Toxoplasma gondii within skeletal muscle cells: a critical interplay for food-borne parasite transmission.

Research paper by Izabela J IJ Swierzy, Maisalreem M Muhammad, Jana J Kroll, Anja A Abelmann, Astrid M AM Tenter, Carsten G K CG Lüder

Indexed on: 05 Nov '13Published on: 05 Nov '13Published in: International Journal for Parasitology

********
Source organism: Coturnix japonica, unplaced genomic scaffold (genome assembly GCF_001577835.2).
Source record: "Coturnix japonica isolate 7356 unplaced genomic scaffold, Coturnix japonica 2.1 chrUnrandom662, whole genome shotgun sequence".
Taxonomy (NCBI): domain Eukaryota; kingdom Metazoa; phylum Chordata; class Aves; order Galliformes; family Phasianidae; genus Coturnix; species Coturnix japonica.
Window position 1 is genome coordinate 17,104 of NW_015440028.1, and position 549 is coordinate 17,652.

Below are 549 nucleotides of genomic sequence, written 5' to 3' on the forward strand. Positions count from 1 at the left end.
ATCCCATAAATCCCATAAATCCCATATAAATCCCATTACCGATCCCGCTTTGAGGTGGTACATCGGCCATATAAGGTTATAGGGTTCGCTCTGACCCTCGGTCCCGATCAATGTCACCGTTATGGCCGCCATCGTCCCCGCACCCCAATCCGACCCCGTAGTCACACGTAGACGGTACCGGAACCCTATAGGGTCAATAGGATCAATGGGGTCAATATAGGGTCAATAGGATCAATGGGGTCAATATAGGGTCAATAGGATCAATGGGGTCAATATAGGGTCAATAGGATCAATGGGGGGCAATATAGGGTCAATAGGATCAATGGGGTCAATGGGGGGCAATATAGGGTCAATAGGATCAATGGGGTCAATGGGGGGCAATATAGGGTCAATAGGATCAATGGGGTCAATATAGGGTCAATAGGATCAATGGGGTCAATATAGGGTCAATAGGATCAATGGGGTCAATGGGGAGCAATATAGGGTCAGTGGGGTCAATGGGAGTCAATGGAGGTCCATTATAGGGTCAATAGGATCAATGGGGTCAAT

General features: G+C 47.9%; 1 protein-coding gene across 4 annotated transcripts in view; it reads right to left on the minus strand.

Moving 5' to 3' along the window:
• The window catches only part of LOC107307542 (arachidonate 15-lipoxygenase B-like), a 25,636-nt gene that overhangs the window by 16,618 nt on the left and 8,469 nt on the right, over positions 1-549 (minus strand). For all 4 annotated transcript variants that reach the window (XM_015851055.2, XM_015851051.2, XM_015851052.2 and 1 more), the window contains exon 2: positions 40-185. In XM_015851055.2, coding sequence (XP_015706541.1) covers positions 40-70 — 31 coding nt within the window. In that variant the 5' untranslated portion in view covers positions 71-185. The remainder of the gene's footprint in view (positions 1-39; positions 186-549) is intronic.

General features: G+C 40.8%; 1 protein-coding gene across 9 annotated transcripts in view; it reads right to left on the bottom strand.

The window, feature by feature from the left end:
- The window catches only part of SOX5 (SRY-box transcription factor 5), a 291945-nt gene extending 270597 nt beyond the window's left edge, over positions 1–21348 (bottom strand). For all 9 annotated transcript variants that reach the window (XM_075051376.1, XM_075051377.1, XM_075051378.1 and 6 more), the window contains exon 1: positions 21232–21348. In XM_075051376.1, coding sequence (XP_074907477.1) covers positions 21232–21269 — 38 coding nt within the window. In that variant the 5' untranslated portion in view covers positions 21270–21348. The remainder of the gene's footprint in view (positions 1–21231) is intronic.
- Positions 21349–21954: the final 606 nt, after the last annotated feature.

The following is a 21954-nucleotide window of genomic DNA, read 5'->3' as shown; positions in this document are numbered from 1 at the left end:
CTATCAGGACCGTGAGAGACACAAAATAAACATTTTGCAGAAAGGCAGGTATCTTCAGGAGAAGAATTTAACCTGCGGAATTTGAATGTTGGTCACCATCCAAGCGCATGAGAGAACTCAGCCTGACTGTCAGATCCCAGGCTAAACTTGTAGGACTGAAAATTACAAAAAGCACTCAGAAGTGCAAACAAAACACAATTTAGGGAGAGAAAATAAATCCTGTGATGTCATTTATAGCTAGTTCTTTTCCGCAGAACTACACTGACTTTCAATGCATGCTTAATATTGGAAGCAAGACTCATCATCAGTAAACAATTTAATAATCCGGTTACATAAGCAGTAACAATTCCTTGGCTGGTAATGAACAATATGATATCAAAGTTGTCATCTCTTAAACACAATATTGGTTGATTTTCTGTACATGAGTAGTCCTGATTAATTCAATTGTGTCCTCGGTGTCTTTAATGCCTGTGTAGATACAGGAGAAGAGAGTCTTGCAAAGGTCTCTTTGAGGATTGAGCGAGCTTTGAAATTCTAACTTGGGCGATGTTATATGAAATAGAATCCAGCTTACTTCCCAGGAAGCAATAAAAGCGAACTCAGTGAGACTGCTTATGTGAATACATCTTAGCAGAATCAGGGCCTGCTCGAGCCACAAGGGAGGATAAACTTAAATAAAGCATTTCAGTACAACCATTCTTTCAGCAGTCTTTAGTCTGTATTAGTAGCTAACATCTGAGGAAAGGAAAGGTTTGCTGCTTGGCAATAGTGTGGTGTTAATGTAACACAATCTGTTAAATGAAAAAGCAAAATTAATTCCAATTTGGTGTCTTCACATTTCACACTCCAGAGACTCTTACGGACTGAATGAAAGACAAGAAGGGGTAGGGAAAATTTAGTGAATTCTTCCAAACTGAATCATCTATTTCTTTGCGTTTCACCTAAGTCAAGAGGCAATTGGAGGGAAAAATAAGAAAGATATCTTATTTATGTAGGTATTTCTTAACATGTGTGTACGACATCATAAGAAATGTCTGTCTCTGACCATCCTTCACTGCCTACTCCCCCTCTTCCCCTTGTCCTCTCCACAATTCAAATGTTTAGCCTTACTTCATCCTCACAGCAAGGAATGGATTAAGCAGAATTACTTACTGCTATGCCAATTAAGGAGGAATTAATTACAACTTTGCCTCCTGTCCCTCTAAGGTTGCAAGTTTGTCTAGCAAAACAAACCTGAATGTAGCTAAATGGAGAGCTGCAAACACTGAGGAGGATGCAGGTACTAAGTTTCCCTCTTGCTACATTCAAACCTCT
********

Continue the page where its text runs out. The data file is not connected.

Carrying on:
Toxoplasma gondii infects virtually any nucleated cell type of warm-blooded animals and humans including skeletal muscle cells (SkMCs). Infection of SkMCs by T. gondii, differentiation from the highly replicative tachyzoites to dormant bradyzoites and tissue cyst formation are crucial for parasite persistence in muscle tissue. These processes are also prerequisites for one of the major routes of transmission to humans via undercooked or cured meat products. Evidence obtained in vitro and in vivo indicates that SkMCs are indeed a preferred cell type for tissue cyst formation and long-term persistence of T. gondii. This raises intriguing questions about what makes SkMCs a suitable environment for parasite persistence and how the SkMC-T. gondii interaction is regulated. Recent data from our laboratory show that differentiation of SkMCs from myoblasts to syncytial myotubes, rather than the cell type itself, is critical for parasite growth, bradyzoite formation and tissue cyst maturation. Myotube formation is accompanied by a permanent withdrawal from the cell cycle, and the negative cell cycle regulator cell division autoantigen (CDA)-1 directly or indirectly promotes T. gondii stage conversion in SkMCs. Moreover, host cell cycle regulators are specifically modulated in mature myotubes, but not myoblasts, following infection. Myotubes also up-regulate the expression of various pro-inflammatory cytokines and chemokines after T. gondii infection and they respond to IFN-γ by exerting potent anti-parasitic activity. This highlights that mature myotubes are active participants rather than passive targets of the local immune response to T. gondii which may also govern the interaction between SkMCs and the parasite.